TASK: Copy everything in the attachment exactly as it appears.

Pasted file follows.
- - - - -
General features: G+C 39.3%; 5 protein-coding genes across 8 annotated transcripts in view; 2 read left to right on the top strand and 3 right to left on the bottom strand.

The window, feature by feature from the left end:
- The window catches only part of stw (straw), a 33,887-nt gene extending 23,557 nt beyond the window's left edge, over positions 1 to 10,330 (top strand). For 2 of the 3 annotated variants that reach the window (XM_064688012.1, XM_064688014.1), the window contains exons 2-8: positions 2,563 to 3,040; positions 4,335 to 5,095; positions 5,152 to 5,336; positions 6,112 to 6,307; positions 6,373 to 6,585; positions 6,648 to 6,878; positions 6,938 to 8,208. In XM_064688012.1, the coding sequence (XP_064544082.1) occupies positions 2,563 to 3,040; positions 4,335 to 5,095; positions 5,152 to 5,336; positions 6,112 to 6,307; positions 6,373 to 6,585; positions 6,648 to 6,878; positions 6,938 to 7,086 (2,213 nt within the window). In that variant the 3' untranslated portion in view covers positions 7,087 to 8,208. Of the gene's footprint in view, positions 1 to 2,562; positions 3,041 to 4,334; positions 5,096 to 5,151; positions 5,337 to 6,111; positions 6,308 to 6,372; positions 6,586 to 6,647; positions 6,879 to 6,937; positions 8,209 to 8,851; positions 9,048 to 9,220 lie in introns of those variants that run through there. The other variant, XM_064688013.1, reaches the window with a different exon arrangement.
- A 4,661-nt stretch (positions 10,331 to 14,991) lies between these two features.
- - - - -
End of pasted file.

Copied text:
General features: G+C 39.3%; 5 protein-coding genes across 8 annotated transcripts in view; 2 read left to right on the top strand and 3 right to left on the bottom strand.

The window, feature by feature from the left end:
- The window catches only part of stw (straw), a 33,887-nt gene extending 23,557 nt beyond the window's left edge, over positions 1 to 10,330 (top strand). For 2 of the 3 annotated variants that reach the window (XM_064688012.1, XM_064688014.1), the window contains exons 2-8: positions 2,563 to 3,040; positions 4,335 to 5,095; positions 5,152 to 5,336; positions 6,112 to 6,307; positions 6,373 to 6,585; positions 6,648 to 6,878; positions 6,938 to 8,208. In XM_064688012.1, the coding sequence (XP_064544082.1) occupies positions 2,563 to 3,040; positions 4,335 to 5,095; positions 5,152 to 5,336; positions 6,112 to 6,307; positions 6,373 to 6,585; positions 6,648 to 6,878; positions 6,938 to 7,086 (2,213 nt within the window). In that variant the 3' untranslated portion in view covers positions 7,087 to 8,208. Of the gene's footprint in view, positions 1 to 2,562; positions 3,041 to 4,334; positions 5,096 to 5,151; positions 5,337 to 6,111; positions 6,308 to 6,372; positions 6,586 to 6,647; positions 6,879 to 6,937; positions 8,209 to 8,851; positions 9,048 to 9,220 lie in introns of those variants that run through there. The other variant, XM_064688013.1, reaches the window with a different exon arrangement.
- A 4,661-nt stretch (positions 10,331 to 14,991) lies between these two features.